What can be learned from the growing trend of advisors leaving Goldman Sachs, regardless of the once seemingly impassable garden leave.
I write a lot about changes in the landscape—whether it’s information about a new business model, relevant trends that we’re seeing, or discussing any of the headline-gripping announcements from firms that can ultimately impact the business lives of advisors. What strikes me about the past 12 months is the frequency and speed of transformation that we’re seeing. Even more striking is the evolution of the advisor population at large: Their courage and determination to live their business lives as they see fit, regardless of the obstacles they may encounter.
For example, over the past two decades rarely did we see Goldman Sachs Private Wealth Advisors leave the firm. Of course, the cache of the name alone and a belief that there was no better option kept many of the industry’s finest in their seats. Yet for many others, concern over withstanding the nail-biting period of garden leave, as well as the potential legal battle that might ensue, served as extremely powerful deterrents.
The fact remains that it was always considered a rare exception when a Goldman advisor changed jerseys. That is, until it started to happen, and not just once: In the last 12 months or so, we have watched 5 high-quality, top-notch, mega-teams jump from the Goldman ship.
So why am I outing Goldman advisors? Because in a world where advisors are in the driver’s seat, with virtually every make and model of opportunity available to serve their clients and careers as they see fit, many still believe they are “virtually handcuffed” to their firms. And for Goldman advisors, those handcuffs are stronger than most.
Yet despite potent deterrents like garden leave, the determination to live their best business lives is winning. So all this begs the following questions:
What’s going on in the industry that’s serving to push the finest advisors with the most restrictive post-employment mandates out of their firms?
Answer: It’s likely different drivers for everyone, but generally speaking, it’s about a growing sense on the part of the advisors that they don’t have control over how they are compensated and how best to serve clients.
Where are these brave folks going? Is there any commonality in their choices?
Answer: Not really. Where they are going is fractured—to Morgan Stanley Private Wealth Management, to First Republic Wealth Management, and three to different versions of independence. Having facilitated two of the biggest moves in the past year, I can tell you that once the advisors made the decision that it would be worth the risk of leaving, it became very clear where they wanted to go. (There is no shortage of exciting options for the industry’s top talent as most Goldman PWAs are aware.)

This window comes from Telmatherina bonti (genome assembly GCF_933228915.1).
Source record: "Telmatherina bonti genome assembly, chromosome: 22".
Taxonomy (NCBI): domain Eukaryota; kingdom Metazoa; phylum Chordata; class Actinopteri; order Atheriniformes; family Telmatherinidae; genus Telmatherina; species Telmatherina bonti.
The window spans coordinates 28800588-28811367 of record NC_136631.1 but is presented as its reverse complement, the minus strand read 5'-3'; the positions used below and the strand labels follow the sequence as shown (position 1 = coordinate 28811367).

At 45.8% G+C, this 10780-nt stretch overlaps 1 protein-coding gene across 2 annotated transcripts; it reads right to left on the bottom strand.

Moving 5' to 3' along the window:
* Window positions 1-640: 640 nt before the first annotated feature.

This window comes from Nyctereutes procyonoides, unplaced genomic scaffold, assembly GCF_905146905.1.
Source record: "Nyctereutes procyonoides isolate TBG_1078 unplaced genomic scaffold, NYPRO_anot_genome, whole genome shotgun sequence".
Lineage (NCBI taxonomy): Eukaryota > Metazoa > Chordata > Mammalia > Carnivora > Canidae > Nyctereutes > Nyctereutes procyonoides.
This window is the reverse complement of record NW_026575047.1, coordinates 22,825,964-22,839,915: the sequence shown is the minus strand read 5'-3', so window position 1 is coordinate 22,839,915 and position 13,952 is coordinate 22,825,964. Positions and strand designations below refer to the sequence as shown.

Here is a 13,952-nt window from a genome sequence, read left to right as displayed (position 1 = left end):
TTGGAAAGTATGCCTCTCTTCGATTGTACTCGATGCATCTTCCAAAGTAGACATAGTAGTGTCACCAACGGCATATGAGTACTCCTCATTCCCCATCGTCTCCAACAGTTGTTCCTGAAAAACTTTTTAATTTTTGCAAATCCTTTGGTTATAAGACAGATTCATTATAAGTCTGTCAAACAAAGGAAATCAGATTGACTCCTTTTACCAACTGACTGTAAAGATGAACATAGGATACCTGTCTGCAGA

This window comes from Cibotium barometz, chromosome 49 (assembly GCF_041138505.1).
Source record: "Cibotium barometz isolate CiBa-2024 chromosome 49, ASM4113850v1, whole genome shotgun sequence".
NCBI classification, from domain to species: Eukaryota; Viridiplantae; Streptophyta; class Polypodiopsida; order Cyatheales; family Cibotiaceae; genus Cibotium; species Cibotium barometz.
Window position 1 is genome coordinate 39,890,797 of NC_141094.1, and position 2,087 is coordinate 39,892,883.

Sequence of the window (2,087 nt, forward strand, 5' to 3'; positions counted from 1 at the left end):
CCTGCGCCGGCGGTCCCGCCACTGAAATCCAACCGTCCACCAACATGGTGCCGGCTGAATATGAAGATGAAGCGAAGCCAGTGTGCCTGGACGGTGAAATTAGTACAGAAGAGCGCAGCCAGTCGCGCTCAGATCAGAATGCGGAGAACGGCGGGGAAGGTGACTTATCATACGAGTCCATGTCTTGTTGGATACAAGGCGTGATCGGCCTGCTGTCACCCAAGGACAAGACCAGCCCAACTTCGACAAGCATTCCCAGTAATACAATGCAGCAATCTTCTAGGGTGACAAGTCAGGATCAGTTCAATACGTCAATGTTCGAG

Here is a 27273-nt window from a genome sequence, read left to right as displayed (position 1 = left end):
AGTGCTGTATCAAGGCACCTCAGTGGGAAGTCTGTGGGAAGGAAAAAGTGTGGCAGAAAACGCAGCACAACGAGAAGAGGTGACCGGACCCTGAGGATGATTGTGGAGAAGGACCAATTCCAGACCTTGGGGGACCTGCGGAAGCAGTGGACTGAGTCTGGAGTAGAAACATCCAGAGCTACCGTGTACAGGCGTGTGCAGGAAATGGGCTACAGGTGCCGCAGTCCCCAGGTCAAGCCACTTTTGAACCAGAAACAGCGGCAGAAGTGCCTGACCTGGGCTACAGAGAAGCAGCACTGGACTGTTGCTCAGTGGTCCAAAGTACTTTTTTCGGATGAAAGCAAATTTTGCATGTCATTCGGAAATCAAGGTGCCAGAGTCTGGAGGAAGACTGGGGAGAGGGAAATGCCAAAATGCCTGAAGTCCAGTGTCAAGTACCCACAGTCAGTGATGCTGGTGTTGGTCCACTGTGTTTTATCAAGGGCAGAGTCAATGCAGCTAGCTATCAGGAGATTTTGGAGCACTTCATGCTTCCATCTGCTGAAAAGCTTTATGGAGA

And, most importantly: What can advisors who are worried about a non-Protocol world learn from these Goldman moves?
The fact remains that there is more to a non-Protocol move in terms of planning, process, time and risk. And for Goldman advisors, these considerations are multiplied. So what is it that other advisors can takeaway from those who’ve gone before them? What realities should they be aware of before they even think of making a move? Consider what I call the “6 Gottas”—
- Gotta really want it
You believe verily that there is a better place to run your business. Said another way, there are significant enough frustrations pushing you out the door, as well as an obvious and tangible opportunity elsewhere that is more than marginally better than what you have now.
- Gotta really believe in the loyalty of your clients
You will be putting your relationship with them to the ultimate test—because if they’ve been unhappy with you, this is an opportunity for them to vote with their feet. Honestly assess the depth of your relationships and then trust in them.
- Gotta have tremendous self-confidence and self-belief
Any move requires a good amount of aplomb, for sure. You’re betting on yourself and your team, that you’ve got the goods to make this work.
- Gotta have patience
Proper planning makes porting over clients far less of an arduous task than it was years ago and, especially for those managing a small number of relationships, it usually happens pretty quickly. In the case of Goldman advisors and those moving from private banks where portability always takes longer, taking the long view is the only way to go.
- Gotta have a long enough runway so that the effort is worth it
We move advisors of all ages and stages in their careers, and in each case considering the benefits vs the time they are looking to stay in the game is key.
- Gotta be risk tolerant
Let’s be honest: There is some risk associated with any move, and so for those who don’t believe they have the mettle to tolerate any bit of it, staying put may be the better option.
The big lesson learned from the recent trend of Goldman advisors on the move is that if they have the chops to find a way to better serve their clients and their careers – despite the potential toll of garden leave – then it stands to reason that advisors with less restrictions can muster up the courage to do the same.
We’re now living in a world where we all have more options than ever before. It’s not that the notion of risk or fear has disappeared, but the desire for something better has grown stronger—and with all of the options and opportunities available, that desire can be more easily translated into something attainable. It still takes the “6 Gottas”—but if you have them covered, then you’re on you’re way to building your next chapter.